Skip to Main Content
An Ozark fire historyAuthor(s): Richard Guyette; Mavis Dey; Dan Dey
Source: Missouri Conservationist. 60(3): 4-7.
Publication Series: Scientific Journal (JRNL)
Station: Northern Research Station
PDF: View PDF (1.63 MB)
DescriptionMissouri's natural communities have been shaped by humans and wildland fires for thousands of years. In many ways, the history of fire in Missouri also is a history of human population, culture and migration. Fires caused by natural ignition, like lightning, are rare. Despite as many as 50 to 70 thunderstorm days per year, Conservation Department studies indicate that less than 1 percent of modern day fires are started naturally. Humans have been, and continue to be, the primary cause of most wildland fires in Missouri.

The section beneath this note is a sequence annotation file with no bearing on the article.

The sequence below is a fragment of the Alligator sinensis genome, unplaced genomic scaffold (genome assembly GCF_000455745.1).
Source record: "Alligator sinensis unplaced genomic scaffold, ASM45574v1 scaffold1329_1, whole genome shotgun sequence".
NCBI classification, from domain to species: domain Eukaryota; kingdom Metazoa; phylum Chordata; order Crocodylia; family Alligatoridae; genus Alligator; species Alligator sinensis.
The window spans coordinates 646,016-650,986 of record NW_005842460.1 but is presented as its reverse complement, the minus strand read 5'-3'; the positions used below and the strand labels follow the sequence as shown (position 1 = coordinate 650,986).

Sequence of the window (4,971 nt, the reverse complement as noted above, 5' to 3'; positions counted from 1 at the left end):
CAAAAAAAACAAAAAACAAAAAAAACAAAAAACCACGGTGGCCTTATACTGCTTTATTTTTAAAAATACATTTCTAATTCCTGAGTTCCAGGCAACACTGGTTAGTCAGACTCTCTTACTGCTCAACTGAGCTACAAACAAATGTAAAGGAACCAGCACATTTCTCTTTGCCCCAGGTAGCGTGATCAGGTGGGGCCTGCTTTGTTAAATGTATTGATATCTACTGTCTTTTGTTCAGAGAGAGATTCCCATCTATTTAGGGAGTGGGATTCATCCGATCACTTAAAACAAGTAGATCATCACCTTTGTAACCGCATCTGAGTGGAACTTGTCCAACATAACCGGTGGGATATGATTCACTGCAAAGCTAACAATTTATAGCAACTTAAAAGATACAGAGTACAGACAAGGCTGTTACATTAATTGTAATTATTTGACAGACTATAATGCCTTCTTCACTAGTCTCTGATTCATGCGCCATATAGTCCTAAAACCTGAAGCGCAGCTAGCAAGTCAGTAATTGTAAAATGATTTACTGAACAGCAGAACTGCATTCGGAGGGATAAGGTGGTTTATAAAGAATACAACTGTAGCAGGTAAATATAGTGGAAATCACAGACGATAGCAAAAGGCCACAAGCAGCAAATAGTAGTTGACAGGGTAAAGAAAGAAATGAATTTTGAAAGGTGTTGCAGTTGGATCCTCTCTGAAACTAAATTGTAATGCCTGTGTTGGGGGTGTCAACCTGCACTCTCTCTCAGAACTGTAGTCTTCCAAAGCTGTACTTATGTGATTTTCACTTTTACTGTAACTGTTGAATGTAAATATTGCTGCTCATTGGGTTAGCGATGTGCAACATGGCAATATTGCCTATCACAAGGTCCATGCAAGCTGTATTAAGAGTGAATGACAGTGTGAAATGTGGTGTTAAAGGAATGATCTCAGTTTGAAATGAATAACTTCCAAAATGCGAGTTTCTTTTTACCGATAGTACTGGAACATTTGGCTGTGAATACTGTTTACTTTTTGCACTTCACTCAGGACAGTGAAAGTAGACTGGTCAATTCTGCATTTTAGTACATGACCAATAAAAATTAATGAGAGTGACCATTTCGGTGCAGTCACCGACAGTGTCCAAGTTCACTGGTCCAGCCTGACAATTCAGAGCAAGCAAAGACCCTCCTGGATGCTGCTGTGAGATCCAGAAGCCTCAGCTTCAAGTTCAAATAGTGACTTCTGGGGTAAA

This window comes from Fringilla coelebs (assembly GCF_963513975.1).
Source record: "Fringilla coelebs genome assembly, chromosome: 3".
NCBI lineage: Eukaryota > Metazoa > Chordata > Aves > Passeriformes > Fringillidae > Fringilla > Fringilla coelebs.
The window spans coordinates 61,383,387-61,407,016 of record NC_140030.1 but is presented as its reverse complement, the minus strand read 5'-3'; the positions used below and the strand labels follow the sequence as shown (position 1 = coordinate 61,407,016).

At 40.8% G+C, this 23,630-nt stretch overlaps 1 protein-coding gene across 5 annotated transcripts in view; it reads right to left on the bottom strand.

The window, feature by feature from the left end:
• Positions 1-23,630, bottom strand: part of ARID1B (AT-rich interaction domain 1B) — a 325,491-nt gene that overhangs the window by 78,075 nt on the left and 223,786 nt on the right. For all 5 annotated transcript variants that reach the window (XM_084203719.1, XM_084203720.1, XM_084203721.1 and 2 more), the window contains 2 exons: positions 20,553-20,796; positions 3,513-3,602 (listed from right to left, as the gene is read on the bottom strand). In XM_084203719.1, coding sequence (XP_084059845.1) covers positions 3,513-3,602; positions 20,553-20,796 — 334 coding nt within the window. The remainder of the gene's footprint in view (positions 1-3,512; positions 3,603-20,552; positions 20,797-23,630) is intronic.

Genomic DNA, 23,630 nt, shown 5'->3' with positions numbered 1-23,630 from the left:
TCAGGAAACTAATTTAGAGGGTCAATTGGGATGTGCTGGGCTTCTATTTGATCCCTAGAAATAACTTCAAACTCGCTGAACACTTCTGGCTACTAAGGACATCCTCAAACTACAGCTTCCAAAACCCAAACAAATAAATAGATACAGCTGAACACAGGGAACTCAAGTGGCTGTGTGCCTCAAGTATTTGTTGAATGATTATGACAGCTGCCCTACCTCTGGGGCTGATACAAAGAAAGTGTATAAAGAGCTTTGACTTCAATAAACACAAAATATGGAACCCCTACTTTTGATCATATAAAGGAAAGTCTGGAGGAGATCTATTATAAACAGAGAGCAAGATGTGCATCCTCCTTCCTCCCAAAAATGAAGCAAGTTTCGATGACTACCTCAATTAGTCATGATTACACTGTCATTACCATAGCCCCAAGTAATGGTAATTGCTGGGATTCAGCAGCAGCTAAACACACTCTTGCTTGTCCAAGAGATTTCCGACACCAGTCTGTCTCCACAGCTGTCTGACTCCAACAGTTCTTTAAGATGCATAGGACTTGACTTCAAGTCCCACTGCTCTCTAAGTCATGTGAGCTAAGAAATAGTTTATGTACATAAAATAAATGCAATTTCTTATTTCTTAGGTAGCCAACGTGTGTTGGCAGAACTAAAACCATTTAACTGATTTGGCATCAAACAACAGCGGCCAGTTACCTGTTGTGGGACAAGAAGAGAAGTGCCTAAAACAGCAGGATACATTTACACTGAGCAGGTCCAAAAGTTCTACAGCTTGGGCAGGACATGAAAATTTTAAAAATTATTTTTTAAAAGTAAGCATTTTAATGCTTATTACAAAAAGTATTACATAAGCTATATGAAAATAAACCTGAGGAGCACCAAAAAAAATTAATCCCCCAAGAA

- Check the Northern Research Station web site to request a printed copy of this publication.
- Our on-line publications are scanned and captured using Adobe Acrobat.
- During the capture process some typographical errors may occur.
- Please contact Sharon Hobrla, firstname.lastname@example.org if you notice any errors which make this publication unusable.
- We recommend that you also print this page and attach it to the printout of the article, to retain the full citation information.
- This article was written and prepared by U.S. Government employees on official time, and is therefore in the public domain.
CitationGuyette, Richard; Dey, Mavis; Dey, Dan. 1999. An Ozark fire history. Missouri Conservationist. 60(3): 4-7.
- The spatially varying influence of humans on fire probability in North America
- Fire history of oakpine forests in the Lower Boston Mountains, Arkansas, USA
- Dynamics of an Anthropogenic Fire Regime
XML: View XML